Income restrictions limit who can open a Roth, but since 2010, anyone – regardless of income – has been able to convert assets from a traditional IRA to a Roth IRA. Unique circumstances in 2020 have more investors now considering Roth rollovers.
Stocks closed Friday’s session and the month of July higher after trading lower earlier in the day. Uncertainty over the next stimulus package and falling consumer sentiment weighed on investors while strong quarterly earnings among major tech companies buoyed investors. The S&P achieved its fourth weekly gain, and the three major indices posted their fourth month of gains. For the week, the Dow fell 0.15 percent to close at 26,428.32. The S&P gained 1.75 percent to finish at 3,271.12, and the NASDAQ climbed 3.70 percent to end the week at 10,745.27.
Stocks were mixed Friday. Despite surging coronavirus cases, investors appeared relatively optimistic about potential vaccines for COVID-19 and a post-pandemic economic recovery. For the week, the Dow rose 2.32 percent to close at 26,671.95. The S&P gained 1.27 percent to finish at 3,224.73, and the NASDAQ fell 1.08 percent to end the week at 10,503.19.
Witnessing a new virus turn life upside down in such a short time demonstrates the importance of having a thorough, up-to-date estate plan. Considering how difficult – if not impossible – it could be to create estate documents during the isolation imposed on COVID hospital patients creates an even greater urgency.
Despite the recent surge in new cases in the United States and expected poor economic data that was released throughout the second quarter, more recent data has started to improve, and forecasted data paints a better backdrop.
Stocks rose Friday, and the NASDAQ reached a record high as investors weighed positive and negative headlines. U.S. coronavirus cases broke a record for a single day increase on Thursday while Gilead Sciences reported remdesivir, its experimental drug to treat the virus, significantly reduced fatalities. For the week, the Dow rose 0.98 percent to close at 26,075.30. The S&P gained 1.79 percent to finish at 3,185.04, and the NASDAQ climbed 4.02 percent to end the week at 10,617.44.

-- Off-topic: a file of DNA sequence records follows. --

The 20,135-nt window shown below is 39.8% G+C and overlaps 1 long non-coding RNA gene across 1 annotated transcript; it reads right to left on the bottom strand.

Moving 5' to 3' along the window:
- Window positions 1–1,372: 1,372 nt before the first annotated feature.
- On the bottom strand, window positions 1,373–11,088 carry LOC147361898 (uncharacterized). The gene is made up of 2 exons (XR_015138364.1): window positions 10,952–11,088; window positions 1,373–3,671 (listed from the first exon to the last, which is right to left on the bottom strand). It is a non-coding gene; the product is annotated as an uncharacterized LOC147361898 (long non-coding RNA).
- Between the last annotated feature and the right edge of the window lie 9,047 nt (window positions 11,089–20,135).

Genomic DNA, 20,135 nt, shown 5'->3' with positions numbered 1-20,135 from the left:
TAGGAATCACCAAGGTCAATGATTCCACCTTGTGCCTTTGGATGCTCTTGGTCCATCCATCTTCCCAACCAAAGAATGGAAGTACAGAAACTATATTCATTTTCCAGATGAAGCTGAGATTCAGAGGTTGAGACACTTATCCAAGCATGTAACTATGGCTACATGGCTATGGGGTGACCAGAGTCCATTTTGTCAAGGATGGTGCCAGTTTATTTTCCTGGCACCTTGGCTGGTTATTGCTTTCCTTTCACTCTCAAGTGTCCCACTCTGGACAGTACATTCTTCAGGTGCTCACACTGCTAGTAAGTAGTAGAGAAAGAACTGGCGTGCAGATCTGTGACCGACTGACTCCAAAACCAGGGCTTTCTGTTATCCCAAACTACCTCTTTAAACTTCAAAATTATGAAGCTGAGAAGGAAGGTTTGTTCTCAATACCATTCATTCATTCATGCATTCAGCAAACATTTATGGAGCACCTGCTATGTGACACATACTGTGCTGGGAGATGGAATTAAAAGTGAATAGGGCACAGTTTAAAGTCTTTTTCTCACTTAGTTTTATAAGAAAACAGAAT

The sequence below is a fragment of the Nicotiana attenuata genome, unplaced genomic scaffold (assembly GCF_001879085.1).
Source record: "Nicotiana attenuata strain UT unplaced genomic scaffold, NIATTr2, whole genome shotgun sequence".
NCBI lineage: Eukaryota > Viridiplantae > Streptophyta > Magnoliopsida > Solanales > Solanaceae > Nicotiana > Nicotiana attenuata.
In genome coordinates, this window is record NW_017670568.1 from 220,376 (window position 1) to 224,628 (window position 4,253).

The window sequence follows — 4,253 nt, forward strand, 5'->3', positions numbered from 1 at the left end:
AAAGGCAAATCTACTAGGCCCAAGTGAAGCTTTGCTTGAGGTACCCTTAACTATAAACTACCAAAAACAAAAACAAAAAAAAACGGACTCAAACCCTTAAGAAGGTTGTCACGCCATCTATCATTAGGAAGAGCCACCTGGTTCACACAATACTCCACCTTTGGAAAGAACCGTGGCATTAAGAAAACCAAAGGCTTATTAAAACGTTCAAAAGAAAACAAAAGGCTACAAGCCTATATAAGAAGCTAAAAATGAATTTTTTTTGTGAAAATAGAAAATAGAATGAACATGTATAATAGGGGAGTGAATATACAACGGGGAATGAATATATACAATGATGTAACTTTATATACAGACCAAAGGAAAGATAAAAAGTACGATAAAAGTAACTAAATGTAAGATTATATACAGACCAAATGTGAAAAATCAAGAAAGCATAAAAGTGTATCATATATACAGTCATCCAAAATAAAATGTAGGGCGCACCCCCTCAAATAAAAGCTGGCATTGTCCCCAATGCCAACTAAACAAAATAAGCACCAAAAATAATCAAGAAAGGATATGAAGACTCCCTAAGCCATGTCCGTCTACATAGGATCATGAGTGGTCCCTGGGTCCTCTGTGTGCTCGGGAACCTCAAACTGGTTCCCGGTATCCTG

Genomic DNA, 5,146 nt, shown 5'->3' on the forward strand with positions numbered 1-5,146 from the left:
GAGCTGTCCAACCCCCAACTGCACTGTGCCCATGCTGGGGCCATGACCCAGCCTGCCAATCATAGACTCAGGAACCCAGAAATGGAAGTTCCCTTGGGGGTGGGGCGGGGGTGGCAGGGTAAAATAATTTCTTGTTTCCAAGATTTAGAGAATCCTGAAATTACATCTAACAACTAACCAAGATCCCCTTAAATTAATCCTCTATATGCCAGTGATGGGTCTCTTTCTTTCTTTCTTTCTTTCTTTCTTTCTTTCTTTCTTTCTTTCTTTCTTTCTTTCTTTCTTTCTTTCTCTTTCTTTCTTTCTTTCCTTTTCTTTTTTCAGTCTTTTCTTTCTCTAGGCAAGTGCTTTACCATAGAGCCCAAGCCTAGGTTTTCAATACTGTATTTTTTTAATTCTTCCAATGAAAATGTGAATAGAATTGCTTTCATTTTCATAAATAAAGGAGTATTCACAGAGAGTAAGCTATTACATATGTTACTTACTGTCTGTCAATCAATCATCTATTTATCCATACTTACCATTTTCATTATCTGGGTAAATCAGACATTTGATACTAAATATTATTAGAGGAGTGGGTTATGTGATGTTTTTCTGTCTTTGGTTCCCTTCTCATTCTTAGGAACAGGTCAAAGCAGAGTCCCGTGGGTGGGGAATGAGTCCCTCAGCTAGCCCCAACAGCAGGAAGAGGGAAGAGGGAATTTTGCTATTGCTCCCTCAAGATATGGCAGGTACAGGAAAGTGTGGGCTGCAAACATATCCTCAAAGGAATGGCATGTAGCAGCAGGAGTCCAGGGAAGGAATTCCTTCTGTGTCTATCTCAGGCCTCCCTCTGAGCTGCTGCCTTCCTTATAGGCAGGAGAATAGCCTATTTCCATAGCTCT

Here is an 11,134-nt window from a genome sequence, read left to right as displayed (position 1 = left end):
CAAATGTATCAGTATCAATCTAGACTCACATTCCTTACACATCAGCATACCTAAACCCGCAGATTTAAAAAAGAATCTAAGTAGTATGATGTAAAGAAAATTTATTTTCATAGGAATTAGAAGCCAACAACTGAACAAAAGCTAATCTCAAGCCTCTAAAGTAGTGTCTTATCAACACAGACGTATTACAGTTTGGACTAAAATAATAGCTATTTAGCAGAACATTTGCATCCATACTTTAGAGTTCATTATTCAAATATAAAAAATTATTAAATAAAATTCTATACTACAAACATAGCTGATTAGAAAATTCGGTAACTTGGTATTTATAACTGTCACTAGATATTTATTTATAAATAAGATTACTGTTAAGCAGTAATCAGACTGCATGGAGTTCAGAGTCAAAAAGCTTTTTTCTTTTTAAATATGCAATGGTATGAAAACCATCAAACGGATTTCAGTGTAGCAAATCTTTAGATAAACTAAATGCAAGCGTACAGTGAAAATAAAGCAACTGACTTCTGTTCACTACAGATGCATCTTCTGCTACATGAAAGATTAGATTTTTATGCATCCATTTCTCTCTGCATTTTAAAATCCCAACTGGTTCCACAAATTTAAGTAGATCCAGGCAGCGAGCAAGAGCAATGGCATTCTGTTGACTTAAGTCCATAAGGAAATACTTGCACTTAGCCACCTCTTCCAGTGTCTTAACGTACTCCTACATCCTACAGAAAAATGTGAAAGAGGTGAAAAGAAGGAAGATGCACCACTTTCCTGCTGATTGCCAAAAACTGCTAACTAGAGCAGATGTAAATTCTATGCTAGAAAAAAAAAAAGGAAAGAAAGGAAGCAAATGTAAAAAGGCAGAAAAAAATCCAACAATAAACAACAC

As U.S. governors plan to reopen their states and medical researchers across the globe scramble to create an effective vaccine or treatment for COVID-19, it’s natural to wonder how different our lives might look after the virus is under control.
Stocks rose Thursday following an unexpectedly positive June jobs report. Nonfarm payrolls rose by 4.8 million from May’s 2.7 million, achieving the largest single-month increase in history. Encouraging news about Pfizer’s coronavirus vaccine trial also buoyed investors. For the week, the Dow rose 0.36 percent to close at 25,827.36. The S&P gained 1.55 percent to finish at 3,130.01, and the NASDAQ climbed 1.93 percent to end the week at 10,207.63.
Stocks dropped sharply Friday as several states reversed some reopening plans after coronavirus cases rose. Bank stocks fell after the Federal Reserve limited dividend payments and barred share repurchases for the third quarter. For the week, the Dow fell 3.31 percent to close at 25,015.55. The S&P lost 2.86 percent to finish at 3,009.05, and the NASDAQ dropped 1.90 percent to end the week at 9,757.22.
It’s difficult to address a long-term issue in the midst of an immediate crisis. With millions unemployed and news of firms going bankrupt because of COVID-19, the latest report on the health of the Social Security Trust Funds received little attention.